Chan Zuckerberg Initiative Builds Political Muscle for Philanthropic Work

SAN FRANCISCO — The Facebook founder Mark Zuckerberg and his wife, Dr. Priscilla Chan, have vowed to put their enormous wealth toward philanthropic causes. Now the couple are putting infrastructure in place to make sure their money and efforts will make an impact on policy as well.

Mr. Zuckerberg and Dr. Chan have hired a top political operative to lead the next phase of their philanthropic work at the Chan Zuckerberg Initiative, the limited liability company they set up in 2015 to conduct charitable efforts. David Plouffe, who managed Barack Obama’s 2008 presidential campaign and is chief adviser and a board member at Uber, is leaving the ride-hailing company to join the Chan Zuckerberg Initiative as president of policy and advocacy.

In addition, Mr. Zuckerberg and Dr. Chan are forming a public policy board of former government officials and other experts in the fields of education and science. The new board will be led by Kenneth Mehlman, who managed President George W. Bush’s 2004 re-election campaign and is now head of global public affairs at Kohlberg Kravis Roberts, the private equity firm. Mr. Mehlman will volunteer part of his time to the new board, which is recruiting other members who will also serve in a part-time capacity.

The additions underline how Mr. Zuckerberg and Dr. Chan are pushing to give their philanthropic work — which has focused on education, science and curing disease — a greater voice in Washington and among movements and advocacy groups across the country. The couple’s clout stems primarily from their substantial fortune; when they announced they would give 99 percent of their Facebook shares to charitable causes, their holdings were worth more than $45 billion at the time.

“You can make change, but in order for it to be sustainable, you need to build a movement to support it,” Mr. Zuckerberg said in an interview. “No amount of private research or philanthropy is going to shift that. At the end of the day, the government has far more resources than any individual organization does.”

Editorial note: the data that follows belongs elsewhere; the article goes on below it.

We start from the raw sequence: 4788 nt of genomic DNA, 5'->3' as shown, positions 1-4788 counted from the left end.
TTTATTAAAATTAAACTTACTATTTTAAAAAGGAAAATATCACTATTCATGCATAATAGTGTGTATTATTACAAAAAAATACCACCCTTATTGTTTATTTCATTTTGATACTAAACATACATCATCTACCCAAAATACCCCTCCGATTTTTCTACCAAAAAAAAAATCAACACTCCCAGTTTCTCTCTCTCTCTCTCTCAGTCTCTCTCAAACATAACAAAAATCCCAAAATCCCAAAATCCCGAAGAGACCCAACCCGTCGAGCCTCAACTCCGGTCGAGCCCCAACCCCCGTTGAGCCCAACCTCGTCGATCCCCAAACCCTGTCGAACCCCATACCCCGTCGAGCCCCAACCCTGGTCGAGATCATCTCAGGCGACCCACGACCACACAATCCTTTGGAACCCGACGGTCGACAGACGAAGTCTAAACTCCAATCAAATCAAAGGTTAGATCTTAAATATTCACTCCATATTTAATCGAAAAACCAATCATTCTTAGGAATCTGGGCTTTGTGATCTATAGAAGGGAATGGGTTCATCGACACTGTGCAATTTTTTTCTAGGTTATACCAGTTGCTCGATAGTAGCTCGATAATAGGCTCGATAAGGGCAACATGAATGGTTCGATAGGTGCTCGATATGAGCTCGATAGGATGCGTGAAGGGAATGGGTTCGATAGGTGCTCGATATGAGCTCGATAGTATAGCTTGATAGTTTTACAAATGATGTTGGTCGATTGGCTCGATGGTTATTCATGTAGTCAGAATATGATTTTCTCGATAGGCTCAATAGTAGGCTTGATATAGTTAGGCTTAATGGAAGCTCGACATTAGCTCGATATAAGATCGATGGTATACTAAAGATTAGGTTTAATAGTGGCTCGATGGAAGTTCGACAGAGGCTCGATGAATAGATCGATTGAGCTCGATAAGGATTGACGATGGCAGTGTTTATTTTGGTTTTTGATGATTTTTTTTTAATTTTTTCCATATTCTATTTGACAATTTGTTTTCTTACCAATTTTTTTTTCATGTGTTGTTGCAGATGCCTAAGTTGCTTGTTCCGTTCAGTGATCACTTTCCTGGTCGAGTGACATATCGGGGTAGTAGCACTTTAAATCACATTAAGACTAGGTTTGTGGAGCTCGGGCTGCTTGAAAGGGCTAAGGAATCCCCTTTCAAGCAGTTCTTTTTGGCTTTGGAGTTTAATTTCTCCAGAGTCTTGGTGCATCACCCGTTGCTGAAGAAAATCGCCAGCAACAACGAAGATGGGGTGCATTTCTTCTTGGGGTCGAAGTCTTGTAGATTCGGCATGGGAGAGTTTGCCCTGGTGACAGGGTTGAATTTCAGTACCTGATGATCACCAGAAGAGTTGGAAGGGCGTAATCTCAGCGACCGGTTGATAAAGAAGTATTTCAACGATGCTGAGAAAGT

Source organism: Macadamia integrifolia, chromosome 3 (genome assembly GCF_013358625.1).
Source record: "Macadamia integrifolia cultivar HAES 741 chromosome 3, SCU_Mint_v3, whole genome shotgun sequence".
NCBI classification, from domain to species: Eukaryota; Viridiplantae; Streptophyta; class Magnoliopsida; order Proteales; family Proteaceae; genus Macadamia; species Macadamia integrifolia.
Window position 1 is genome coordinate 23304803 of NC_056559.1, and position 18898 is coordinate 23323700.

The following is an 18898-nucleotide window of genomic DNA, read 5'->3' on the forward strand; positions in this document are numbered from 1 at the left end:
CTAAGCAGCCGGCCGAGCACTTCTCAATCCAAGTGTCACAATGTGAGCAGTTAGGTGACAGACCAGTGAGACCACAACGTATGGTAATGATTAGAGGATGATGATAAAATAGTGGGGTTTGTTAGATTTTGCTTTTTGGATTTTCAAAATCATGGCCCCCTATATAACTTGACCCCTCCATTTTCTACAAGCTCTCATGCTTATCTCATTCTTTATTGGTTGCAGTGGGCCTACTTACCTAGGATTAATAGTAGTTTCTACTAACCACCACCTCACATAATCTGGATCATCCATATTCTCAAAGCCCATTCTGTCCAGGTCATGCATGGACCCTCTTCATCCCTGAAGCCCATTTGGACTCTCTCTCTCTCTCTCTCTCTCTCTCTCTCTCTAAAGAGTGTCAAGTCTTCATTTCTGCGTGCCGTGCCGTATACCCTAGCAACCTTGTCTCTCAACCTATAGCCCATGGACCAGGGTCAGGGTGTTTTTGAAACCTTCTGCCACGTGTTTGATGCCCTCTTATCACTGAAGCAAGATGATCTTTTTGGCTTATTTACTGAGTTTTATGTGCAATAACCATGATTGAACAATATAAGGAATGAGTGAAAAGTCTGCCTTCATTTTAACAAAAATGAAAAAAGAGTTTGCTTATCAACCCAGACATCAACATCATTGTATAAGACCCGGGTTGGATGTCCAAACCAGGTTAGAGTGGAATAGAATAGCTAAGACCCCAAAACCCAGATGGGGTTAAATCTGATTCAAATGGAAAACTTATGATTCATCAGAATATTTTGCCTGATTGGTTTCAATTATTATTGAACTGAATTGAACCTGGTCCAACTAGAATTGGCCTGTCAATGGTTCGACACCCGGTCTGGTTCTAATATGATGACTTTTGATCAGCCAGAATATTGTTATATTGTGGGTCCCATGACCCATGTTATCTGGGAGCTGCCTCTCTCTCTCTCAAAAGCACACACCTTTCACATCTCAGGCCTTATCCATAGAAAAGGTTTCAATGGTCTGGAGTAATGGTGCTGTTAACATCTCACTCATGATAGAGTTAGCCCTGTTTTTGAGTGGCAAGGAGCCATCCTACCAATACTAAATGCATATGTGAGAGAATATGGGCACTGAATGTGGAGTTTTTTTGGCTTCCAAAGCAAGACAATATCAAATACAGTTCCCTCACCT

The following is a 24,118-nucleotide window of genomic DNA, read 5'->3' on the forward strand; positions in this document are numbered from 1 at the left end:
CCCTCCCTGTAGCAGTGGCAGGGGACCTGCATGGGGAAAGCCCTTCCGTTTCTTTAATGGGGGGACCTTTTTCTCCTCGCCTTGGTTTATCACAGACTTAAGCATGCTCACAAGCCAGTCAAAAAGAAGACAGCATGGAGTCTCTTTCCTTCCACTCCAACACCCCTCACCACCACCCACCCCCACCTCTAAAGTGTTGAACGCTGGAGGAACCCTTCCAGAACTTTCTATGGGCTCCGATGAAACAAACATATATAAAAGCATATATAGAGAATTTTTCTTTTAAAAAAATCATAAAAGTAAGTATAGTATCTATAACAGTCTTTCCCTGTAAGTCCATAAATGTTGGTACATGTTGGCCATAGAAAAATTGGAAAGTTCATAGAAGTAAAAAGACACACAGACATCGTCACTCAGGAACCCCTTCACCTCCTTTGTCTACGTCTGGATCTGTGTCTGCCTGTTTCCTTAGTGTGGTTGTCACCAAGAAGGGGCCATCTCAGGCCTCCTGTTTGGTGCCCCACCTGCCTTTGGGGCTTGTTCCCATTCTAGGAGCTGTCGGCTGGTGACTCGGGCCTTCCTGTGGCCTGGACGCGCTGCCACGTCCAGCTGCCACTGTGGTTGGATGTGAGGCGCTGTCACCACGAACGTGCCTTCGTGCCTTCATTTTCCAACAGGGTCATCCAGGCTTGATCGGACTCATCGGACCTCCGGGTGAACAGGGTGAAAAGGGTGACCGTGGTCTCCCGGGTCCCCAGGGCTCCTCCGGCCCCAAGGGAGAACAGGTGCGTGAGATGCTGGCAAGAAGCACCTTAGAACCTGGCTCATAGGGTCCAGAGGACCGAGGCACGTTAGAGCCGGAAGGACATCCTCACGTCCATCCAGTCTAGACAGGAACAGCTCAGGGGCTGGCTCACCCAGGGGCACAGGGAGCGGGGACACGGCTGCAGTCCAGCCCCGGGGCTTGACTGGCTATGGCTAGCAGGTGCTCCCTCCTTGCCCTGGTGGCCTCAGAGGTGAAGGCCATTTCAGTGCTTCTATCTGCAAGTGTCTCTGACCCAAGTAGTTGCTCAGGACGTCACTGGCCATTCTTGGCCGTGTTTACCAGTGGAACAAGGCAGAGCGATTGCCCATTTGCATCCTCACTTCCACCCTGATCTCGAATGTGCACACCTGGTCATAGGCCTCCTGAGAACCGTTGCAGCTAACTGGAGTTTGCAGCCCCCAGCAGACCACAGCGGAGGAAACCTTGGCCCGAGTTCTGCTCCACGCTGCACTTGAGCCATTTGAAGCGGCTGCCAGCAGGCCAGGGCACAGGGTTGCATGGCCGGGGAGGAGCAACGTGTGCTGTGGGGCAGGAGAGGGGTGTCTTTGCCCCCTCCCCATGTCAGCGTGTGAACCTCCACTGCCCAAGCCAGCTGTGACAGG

Mr. Zuckerberg and Dr. Chan, who live only a few miles from the Chan Zuckerberg Initiative’s office in Palo Alto, Calif., are regularly involved in its direction and major decisions. The couple have identified several main causes, including curing all disease, to which they have pledged $3 billion, and changing the way children are educated through personalized learning, under which teaching is more tailored to each child.

In his new role, Mr. Plouffe will run the Chan Zuckerberg Initiative’s team of a few dozen people on a day-to-day basis. Mr. Plouffe described the job in terms similar to a campaign effort.

“Curing disease, improving education through personalized learning and building technology and tools to help organizations reach their full potential are areas with widespread support and massive potential for mobilization, great storytelling and smart policy engagement,” he wrote in a Facebook post.

Travis Kalanick, Uber’s chief executive, described Mr. Plouffe’s departure as amicable. Mr. Plouffe will remain on Uber’s board and continue advising Mr. Kalanick.

Mr. Zuckerberg and Dr. Chan unveiled the Chan Zuckerberg Initiative not long after the 2015 birth of their daughter, Maxima Chan Zuckerberg, known as Max. In a letter written to her that was posted on Facebook at the time, Mr. Zuckerberg and Dr. Chan outlined several reasons for directing their philanthropy toward “advancing human potential and promoting equality” for those in Max’s generation.

Almost immediately, however, Mr. Zuckerberg and Dr. Chan came under fire for the organizational structure of the initiative. Under a limited liability company, they are bound by fewer rules when it comes to directing their assets than they would be in other philanthropic vehicles. The structure also provides certain tax benefits. The couple have used money in the L.L.C. to invest in start-ups related to their educational and scientific interests.

Mr. Plouffe and Mr. Mehlman join other notable appointments. In May, the couple hired James H. Shelton III, a former deputy secretary of the Department of Education, to oversee efforts in education. Cori Bargmann, a neuroscientist formerly of Rockefeller University, was tapped in September as president of science. Brian Pinkerton, a former Amazon executive, was named chief technology officer in October.

Mr. Zuckerberg’s earlier efforts in policy included Fwd.us, an advocacy group focused on immigration reform, a popular issue in Silicon Valley because of the high number of engineers that come from outside the United States to join technology companies. The group’s efforts largely stalled after President Obama shelved plans for an immigration overhaul in 2014.

Mr. Zuckerberg, who was the public face of Fwd.us, has since distanced himself from the effort and has said he was only one member of a large group of supporters.

Still, Mr. Zuckerberg said he still wanted to spur change at a national level.

“Our government, at the federal and state level, spends 50 times more on treating people who are sick than we spend finding cures so that people don’t get sick in the first place,” Mr. Zuckerberg said in the interview. “That’s a thing that I think needs to shift, and that the only way to do that is through advocacy.”